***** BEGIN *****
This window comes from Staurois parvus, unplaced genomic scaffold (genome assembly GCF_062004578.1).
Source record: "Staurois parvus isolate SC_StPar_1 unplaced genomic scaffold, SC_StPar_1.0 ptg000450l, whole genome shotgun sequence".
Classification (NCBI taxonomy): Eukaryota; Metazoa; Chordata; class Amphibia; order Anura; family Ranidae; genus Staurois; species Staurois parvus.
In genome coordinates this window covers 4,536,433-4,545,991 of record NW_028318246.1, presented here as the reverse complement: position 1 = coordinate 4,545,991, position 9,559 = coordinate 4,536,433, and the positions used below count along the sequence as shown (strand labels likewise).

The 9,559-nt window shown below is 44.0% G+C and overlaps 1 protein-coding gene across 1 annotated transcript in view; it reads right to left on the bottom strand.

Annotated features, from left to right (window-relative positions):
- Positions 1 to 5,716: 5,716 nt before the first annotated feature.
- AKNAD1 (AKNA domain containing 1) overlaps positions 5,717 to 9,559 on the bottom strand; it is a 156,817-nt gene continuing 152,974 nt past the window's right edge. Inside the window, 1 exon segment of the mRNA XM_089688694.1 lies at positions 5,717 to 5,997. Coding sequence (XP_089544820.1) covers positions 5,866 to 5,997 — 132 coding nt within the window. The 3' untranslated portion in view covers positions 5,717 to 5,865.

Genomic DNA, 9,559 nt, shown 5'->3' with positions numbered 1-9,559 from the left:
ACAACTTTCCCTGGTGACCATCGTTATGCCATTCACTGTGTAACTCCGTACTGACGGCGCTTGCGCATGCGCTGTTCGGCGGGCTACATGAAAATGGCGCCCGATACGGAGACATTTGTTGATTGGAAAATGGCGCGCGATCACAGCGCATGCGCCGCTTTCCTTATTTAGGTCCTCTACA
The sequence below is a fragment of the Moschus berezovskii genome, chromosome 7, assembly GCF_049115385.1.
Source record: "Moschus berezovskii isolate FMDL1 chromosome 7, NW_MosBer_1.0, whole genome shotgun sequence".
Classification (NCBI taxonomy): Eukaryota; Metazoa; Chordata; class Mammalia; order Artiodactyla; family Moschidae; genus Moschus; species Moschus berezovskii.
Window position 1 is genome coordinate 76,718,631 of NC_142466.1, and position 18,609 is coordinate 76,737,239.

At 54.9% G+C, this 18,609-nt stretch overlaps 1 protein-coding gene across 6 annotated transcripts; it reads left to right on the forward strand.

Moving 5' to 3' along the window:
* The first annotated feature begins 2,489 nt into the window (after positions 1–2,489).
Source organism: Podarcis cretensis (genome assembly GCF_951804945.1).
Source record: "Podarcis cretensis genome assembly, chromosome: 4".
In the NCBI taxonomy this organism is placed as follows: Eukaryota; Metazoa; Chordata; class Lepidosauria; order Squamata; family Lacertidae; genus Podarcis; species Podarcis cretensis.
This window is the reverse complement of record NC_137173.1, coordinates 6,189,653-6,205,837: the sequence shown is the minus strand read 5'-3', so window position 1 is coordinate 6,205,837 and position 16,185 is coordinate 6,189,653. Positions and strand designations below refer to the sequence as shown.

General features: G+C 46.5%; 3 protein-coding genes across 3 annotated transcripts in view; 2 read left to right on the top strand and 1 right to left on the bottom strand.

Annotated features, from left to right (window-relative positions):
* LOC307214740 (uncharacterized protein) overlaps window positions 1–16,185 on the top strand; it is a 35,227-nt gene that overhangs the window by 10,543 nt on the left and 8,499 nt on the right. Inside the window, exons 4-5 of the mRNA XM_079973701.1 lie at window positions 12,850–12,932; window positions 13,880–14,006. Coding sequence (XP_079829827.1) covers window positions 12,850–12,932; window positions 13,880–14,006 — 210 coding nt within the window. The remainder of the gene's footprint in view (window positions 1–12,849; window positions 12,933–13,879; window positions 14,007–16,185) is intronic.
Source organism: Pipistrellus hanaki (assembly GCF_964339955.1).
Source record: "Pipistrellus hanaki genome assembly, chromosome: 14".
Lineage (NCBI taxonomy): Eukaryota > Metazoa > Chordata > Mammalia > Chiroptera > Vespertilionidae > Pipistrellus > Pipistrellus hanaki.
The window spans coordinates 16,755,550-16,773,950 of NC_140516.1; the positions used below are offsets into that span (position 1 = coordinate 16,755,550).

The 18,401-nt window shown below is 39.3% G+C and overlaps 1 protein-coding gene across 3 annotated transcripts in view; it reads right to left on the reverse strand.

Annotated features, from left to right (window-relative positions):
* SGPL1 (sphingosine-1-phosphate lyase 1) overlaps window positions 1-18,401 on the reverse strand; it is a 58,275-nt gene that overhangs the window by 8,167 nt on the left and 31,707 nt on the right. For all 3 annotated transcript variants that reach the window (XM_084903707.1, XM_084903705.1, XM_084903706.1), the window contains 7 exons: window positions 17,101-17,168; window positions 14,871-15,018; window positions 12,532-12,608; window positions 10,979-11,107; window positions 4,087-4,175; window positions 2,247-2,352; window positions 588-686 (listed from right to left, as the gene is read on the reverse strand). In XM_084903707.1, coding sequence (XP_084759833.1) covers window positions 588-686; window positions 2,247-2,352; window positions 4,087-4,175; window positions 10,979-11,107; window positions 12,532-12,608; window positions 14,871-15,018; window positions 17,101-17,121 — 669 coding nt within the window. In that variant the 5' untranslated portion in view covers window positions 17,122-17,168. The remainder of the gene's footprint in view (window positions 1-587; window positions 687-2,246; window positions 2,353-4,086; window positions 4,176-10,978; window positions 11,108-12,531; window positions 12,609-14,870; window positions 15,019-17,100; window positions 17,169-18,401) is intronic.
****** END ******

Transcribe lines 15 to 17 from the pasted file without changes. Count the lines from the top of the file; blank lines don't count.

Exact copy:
At 54.9% G+C, this 18,609-nt stretch overlaps 1 protein-coding gene across 6 annotated transcripts; it reads left to right on the forward strand.

Moving 5' to 3' along the window:
* The first annotated feature begins 2,489 nt into the window (after positions 1–2,489).